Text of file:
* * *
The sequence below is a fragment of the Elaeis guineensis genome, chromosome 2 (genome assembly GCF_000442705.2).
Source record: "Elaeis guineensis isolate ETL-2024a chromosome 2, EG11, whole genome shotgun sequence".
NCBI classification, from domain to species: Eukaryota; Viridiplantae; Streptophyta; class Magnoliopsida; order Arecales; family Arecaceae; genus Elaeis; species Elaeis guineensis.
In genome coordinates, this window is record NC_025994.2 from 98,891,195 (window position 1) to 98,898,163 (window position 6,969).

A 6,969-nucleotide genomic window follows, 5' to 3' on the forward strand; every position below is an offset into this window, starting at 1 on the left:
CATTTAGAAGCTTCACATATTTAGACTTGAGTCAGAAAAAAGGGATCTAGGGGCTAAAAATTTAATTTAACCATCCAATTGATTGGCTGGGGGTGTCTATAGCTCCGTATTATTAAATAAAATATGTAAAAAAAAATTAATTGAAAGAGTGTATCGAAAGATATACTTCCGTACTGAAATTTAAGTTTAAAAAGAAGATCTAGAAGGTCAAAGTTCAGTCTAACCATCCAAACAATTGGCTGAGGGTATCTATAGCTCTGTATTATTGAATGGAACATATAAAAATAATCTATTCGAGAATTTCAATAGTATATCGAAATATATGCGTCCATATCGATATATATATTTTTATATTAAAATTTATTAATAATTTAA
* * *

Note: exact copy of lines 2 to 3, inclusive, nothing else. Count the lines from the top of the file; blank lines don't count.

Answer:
Source record: "Elaeis guineensis isolate ETL-2024a chromosome 2, EG11, whole genome shotgun sequence".
NCBI classification, from domain to species: Eukaryota; Viridiplantae; Streptophyta; class Magnoliopsida; order Arecales; family Arecaceae; genus Elaeis; species Elaeis guineensis.